Two primary trails comprise the
trail system within the Greenville
Cypress Preserve. The five-foot wide, all-
weather Meadow Trail can be seen upon
arrival at the pavilion. This quarter mile
trail around the meadow was constructed of
crushed limestone by Larry Goss of
Greenville Lawns in December of 2005.
Grants from Kings Daughters and Sons
Circle #Two funded this project for a
total of $16,564.71. Enhancements along
this trail include interpretive signs,
natural cypress benches, wood duck nesting
boxes, wildflowers, and a flood pole
indicating the crests of major historical
floods. An outdoor amphitheater-type
classroom can be found at the north end
of the Meadow Trail with three sets of
A second trail project, funded by grants
from Monsanto and Urban Forests for a total of $48,431.00, was completed in 2007. This project involved the construction of two wood plank bridges crossing both the north and the south ends of one of the preserve's cypress brakes, as well as a one-third mile, crushed-limestone trail system which snakes through the forested ridge lying between two brakes. This trail system connects with the Meadow Trail and is similarly enhanced by wildflowers, natural cypress benches, interpretive signs, and wood duck nesting boxes.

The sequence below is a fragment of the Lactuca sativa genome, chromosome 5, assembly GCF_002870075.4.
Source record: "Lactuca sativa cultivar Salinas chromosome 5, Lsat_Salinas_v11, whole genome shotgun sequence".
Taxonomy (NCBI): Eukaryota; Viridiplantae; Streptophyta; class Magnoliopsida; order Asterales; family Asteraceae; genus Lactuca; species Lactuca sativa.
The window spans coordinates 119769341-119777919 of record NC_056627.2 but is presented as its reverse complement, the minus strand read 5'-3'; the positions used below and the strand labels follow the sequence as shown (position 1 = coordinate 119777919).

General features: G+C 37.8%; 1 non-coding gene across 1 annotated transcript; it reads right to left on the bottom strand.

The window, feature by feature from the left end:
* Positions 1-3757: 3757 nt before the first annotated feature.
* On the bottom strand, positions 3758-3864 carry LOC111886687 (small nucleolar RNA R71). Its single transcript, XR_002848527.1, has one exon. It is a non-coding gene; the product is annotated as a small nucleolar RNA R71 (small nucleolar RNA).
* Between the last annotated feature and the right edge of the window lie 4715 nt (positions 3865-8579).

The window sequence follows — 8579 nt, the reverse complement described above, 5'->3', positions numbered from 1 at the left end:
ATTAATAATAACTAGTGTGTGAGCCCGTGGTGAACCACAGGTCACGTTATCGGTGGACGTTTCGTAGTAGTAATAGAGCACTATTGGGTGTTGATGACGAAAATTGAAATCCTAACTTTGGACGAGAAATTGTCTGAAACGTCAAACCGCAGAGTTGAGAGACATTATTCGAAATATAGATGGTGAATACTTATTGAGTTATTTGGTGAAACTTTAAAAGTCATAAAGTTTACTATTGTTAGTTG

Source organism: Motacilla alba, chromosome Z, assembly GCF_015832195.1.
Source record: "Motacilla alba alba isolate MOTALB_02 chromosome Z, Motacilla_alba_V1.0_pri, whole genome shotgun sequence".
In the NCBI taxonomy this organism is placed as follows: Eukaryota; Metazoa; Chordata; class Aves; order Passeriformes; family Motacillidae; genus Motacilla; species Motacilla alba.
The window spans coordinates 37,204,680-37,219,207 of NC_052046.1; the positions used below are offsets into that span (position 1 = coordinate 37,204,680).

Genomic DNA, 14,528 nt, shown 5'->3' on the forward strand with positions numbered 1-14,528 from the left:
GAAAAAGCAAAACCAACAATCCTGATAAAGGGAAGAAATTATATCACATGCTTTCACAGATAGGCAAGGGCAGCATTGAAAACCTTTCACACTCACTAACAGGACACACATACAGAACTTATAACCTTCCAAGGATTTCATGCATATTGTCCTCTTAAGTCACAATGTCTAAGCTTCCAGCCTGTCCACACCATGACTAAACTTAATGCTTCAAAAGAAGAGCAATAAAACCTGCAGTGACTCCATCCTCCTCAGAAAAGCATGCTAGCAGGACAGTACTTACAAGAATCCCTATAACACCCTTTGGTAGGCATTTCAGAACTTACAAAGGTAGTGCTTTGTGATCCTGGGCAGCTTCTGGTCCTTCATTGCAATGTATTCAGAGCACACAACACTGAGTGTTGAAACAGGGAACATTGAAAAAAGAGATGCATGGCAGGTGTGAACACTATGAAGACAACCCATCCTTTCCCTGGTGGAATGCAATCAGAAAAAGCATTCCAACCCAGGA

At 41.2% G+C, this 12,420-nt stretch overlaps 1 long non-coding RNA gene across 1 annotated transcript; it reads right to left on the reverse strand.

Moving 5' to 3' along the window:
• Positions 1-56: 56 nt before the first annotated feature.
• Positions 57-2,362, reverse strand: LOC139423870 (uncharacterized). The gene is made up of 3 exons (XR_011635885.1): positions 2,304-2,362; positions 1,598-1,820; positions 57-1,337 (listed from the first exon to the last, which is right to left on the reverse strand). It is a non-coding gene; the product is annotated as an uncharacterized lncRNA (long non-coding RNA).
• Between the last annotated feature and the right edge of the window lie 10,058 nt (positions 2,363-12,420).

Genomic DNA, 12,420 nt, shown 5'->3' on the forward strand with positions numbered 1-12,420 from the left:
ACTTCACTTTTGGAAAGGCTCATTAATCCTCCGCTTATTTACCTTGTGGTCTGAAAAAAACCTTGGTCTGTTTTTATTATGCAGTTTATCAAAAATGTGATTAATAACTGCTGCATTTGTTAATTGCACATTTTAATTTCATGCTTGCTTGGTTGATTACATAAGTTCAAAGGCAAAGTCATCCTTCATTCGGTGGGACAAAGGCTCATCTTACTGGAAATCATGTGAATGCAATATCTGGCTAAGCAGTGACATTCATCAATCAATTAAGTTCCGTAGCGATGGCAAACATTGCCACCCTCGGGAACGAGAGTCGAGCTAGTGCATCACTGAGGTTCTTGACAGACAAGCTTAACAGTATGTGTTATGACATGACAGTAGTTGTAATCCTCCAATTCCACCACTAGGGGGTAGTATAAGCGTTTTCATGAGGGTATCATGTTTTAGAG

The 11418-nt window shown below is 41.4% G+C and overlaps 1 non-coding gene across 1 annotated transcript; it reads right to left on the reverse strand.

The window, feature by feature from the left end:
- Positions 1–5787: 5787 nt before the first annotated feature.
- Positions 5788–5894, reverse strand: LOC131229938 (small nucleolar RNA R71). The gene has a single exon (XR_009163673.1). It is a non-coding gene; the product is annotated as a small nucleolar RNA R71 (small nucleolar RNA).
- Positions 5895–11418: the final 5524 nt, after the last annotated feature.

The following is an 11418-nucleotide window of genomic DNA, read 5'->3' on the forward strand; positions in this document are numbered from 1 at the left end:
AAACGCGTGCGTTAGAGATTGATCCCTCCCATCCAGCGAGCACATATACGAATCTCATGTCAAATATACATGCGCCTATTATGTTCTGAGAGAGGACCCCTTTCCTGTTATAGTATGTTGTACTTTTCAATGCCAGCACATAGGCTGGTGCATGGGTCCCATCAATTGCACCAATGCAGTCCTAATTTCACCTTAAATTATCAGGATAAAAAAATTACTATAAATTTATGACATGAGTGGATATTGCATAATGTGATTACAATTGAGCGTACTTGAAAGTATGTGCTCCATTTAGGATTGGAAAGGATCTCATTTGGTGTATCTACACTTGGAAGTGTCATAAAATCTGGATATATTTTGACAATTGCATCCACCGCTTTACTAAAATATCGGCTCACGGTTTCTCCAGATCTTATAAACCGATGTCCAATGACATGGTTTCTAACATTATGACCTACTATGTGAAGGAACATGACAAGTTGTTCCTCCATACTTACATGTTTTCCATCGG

A trail guide provides additional information at each of the 17 numbered signs along the trails. Additional improvements consist of: an irrigation well that was installed to maintain water levels within the three cypress brakes at the preserve; plantings of Delta native trees and plant species to encourage biodiversity and an eco-friendly environment for both flora and fauna within the Preserve.